Enthusiasts use the tiny Raspberry Pi computers for many things. Fun ones include garage door opening, retro gaming, a voice-activated tea maker, live images from near-space and even a GPS kitten tracker. These computers are primarily educational but do anything a normal computer does, so users also send email, play Minecraft, program and (it turns out) do macroeconomic modelling.
Continue reading “DIY Macroeconomic Modelling on a Raspberry Pi”
Mike Goldby, Lien Laureys and Kate Reinold.
The natural rate of interest is usually defined as the one prevailing when economic activity is at potential and inflation is low and stable. As this has a very similar flavour to the monetary policy objective of many central banks, it is interesting to policymakers. The natural rate is unobservable and needs to be estimated. In this post, we show an estimate derived from a standard macroeconomic model which suggests that the (real) natural rate fell very sharply during the financial crisis, perhaps to as low as -6%, and that, despite a marked recovery since 2012, it remains around zero. Continue reading “An estimate of the UK’s natural rate of interest”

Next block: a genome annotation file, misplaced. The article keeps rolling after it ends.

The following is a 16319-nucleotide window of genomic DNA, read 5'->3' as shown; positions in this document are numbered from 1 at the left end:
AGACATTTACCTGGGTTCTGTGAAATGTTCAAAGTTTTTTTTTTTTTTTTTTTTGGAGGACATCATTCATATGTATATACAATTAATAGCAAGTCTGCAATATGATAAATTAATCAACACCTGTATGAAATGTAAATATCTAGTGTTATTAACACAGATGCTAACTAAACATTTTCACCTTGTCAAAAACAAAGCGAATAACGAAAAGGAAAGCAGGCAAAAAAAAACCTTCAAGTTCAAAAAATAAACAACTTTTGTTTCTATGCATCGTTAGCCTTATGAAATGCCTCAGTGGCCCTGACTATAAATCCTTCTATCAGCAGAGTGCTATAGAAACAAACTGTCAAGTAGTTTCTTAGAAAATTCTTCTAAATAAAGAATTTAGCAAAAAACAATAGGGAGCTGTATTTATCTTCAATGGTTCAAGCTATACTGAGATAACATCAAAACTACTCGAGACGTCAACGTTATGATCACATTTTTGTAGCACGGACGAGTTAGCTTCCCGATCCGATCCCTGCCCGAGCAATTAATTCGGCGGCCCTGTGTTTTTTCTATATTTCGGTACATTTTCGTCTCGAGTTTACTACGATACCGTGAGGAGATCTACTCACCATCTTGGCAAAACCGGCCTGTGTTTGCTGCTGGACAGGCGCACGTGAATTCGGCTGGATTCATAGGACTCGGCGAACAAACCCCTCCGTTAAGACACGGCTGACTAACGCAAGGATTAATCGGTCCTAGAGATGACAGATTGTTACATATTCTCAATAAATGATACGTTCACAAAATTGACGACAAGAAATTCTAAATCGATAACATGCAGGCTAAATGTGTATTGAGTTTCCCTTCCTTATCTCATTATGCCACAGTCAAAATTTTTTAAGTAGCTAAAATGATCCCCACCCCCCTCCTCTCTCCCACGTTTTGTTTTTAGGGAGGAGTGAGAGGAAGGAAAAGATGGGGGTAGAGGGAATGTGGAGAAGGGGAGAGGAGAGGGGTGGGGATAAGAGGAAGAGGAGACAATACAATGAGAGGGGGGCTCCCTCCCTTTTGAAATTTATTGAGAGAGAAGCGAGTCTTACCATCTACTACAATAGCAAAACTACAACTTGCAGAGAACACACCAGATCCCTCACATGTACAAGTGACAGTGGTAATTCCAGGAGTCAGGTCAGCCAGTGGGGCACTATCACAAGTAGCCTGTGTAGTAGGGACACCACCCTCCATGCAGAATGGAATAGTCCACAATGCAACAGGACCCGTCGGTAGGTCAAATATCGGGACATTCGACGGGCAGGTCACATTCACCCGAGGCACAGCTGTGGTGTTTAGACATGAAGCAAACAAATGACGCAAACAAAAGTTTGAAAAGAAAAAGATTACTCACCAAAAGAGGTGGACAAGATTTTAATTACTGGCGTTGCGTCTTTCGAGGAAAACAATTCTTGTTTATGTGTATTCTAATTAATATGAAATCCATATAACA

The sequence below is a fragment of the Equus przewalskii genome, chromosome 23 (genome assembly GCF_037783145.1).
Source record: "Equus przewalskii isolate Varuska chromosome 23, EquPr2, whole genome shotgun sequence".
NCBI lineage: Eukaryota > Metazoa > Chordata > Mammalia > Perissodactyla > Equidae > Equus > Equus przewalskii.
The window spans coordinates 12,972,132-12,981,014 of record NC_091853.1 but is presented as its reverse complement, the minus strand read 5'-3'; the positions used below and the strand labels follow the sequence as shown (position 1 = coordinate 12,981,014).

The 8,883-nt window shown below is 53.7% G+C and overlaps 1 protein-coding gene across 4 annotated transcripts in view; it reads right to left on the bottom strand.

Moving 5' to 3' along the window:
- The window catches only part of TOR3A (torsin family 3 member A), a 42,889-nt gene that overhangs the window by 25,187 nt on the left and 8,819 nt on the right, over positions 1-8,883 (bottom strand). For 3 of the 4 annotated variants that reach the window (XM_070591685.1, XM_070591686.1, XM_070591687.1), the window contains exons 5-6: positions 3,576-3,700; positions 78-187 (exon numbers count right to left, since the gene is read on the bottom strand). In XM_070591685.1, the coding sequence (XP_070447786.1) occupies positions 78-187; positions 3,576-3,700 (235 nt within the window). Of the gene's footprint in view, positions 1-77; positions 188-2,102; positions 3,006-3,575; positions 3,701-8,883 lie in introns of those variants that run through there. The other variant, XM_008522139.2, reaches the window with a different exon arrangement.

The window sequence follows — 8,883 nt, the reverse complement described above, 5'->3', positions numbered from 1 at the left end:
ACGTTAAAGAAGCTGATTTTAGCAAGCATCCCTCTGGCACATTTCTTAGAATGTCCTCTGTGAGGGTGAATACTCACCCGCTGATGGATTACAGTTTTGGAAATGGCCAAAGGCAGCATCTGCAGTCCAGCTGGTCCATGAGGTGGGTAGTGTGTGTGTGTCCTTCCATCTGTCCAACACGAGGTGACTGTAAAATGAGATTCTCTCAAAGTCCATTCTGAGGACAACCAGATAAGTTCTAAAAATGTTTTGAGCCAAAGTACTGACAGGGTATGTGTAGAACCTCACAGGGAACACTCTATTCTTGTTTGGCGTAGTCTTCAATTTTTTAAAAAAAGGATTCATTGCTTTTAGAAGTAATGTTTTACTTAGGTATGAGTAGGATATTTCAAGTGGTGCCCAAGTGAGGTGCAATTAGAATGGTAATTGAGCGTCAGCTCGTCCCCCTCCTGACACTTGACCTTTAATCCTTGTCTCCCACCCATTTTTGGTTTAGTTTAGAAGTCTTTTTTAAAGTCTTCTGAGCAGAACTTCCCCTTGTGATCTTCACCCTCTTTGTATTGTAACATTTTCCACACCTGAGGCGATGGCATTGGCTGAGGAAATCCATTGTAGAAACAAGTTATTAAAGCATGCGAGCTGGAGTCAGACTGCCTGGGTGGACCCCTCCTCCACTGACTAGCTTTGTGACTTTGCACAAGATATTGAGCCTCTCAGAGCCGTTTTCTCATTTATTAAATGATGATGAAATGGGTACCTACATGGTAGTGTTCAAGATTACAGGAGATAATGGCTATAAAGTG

Alex Haberis, Riccardo M Masolo & Kate Reinold
Inflation is currently very low in the UK (indeed briefly dipping into negative territory in April), naturally raising speculation about whether we will experience persistent deflation in coming years. This post illustrates that the probability of deflation is raised further, and the likely duration of any deflation increased, if one thinks that there are limits on how far the Monetary Policy Committee (MPC) could loosen policy in the face of new shocks. We also explore how the current situation differs from other episodes since the crisis when the risk of deflation has been similarly elevated.
Continue reading “How does the scope for policy loosening affect the risk of deflation?”